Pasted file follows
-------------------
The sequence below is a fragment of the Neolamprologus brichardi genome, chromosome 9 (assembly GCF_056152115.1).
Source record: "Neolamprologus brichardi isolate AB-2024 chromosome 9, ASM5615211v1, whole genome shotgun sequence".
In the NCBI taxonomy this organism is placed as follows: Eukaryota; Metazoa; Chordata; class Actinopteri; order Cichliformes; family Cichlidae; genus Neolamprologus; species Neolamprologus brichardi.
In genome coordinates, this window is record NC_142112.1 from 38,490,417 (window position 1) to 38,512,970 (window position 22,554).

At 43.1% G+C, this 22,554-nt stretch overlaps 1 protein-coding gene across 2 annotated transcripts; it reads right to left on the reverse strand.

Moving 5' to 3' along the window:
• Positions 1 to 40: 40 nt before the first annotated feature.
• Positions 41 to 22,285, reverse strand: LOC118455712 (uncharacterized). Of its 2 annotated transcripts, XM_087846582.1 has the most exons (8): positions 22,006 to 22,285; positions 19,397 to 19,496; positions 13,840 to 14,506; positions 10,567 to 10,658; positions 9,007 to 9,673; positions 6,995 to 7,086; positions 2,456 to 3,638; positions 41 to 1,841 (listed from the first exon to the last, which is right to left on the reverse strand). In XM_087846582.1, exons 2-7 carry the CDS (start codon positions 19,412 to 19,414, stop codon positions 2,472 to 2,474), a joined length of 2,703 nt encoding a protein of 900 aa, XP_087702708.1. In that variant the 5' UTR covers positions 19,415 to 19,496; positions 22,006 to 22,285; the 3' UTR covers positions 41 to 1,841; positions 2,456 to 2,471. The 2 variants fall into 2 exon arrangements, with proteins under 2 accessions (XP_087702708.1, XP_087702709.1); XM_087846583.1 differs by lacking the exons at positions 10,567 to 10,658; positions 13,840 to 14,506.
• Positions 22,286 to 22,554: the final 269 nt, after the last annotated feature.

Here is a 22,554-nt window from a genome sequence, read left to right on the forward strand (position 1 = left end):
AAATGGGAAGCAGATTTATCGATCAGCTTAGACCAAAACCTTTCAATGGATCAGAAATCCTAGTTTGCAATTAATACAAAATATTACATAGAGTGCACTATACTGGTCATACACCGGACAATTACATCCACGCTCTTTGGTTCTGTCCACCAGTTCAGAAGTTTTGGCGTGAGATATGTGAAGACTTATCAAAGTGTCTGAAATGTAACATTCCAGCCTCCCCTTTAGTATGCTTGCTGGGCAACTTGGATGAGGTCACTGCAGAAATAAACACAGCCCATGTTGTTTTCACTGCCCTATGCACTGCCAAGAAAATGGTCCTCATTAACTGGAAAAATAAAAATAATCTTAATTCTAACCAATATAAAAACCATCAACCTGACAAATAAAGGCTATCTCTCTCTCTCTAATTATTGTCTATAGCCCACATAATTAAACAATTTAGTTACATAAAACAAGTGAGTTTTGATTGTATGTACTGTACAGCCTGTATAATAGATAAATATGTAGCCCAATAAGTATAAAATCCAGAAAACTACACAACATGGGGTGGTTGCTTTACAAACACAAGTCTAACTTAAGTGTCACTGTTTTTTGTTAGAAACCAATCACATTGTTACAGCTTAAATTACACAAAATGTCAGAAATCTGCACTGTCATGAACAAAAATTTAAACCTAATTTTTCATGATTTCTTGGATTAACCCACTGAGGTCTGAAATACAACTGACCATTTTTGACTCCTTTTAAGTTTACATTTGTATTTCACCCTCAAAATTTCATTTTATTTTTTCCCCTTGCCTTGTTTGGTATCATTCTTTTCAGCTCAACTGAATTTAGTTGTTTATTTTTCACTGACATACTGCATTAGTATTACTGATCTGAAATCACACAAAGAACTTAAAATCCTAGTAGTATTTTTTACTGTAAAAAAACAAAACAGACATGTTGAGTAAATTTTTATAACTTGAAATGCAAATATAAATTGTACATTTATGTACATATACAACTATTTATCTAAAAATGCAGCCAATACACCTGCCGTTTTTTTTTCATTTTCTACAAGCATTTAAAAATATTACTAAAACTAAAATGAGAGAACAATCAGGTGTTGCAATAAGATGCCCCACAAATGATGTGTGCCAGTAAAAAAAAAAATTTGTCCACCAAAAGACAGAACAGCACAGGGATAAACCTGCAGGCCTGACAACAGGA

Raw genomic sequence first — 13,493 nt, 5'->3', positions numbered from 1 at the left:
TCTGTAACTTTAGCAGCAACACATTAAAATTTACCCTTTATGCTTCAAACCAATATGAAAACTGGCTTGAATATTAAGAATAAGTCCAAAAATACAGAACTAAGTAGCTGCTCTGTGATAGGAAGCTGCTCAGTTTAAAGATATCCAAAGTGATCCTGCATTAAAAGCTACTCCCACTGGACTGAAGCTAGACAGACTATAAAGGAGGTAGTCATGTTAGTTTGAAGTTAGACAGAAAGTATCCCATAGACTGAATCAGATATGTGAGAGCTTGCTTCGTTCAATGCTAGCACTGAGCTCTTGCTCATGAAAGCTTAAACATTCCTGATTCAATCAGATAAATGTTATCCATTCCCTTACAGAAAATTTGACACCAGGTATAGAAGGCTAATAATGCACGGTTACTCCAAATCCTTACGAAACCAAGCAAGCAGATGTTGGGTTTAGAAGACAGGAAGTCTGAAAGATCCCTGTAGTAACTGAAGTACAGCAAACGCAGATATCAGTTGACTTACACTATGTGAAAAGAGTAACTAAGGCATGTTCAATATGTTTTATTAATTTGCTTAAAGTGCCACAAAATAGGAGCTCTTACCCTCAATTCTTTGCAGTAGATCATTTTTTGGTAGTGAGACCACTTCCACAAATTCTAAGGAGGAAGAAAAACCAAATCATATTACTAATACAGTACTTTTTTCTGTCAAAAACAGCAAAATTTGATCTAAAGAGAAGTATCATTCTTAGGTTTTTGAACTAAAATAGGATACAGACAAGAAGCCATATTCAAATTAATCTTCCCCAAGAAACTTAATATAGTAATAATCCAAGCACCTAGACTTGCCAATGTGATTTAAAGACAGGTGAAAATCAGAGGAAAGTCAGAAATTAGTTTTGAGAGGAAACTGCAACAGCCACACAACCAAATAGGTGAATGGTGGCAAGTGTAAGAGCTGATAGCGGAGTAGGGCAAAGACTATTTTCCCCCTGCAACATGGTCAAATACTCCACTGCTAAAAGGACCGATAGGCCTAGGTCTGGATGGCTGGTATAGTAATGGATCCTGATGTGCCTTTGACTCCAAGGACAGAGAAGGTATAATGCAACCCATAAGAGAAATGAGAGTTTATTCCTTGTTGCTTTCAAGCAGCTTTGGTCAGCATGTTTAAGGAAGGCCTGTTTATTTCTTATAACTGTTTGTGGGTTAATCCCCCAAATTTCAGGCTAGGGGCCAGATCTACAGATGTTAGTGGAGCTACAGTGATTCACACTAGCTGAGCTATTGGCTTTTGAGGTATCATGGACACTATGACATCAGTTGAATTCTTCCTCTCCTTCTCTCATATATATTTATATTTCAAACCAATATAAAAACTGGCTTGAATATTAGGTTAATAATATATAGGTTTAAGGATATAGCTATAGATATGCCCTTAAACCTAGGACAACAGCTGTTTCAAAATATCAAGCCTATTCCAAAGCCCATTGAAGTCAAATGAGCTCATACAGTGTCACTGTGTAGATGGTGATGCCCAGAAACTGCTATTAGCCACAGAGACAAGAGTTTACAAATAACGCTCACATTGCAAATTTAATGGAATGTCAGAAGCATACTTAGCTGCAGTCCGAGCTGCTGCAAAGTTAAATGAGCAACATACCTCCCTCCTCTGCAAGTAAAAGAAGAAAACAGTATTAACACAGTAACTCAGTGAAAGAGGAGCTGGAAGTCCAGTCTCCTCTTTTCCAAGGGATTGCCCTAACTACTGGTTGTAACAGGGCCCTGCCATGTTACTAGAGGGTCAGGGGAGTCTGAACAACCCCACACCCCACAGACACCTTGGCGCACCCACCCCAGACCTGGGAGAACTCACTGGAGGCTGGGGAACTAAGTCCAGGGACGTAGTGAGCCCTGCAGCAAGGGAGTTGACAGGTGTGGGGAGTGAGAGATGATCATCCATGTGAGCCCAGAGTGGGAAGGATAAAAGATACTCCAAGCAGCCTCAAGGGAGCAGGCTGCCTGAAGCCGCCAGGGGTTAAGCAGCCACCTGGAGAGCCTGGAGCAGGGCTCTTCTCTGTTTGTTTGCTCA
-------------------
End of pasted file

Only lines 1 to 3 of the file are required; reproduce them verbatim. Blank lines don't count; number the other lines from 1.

The sequence below is a fragment of the Neolamprologus brichardi genome, chromosome 9 (assembly GCF_056152115.1).
Source record: "Neolamprologus brichardi isolate AB-2024 chromosome 9, ASM5615211v1, whole genome shotgun sequence".
In the NCBI taxonomy this organism is placed as follows: Eukaryota; Metazoa; Chordata; class Actinopteri; order Cichliformes; family Cichlidae; genus Neolamprologus; species Neolamprologus brichardi.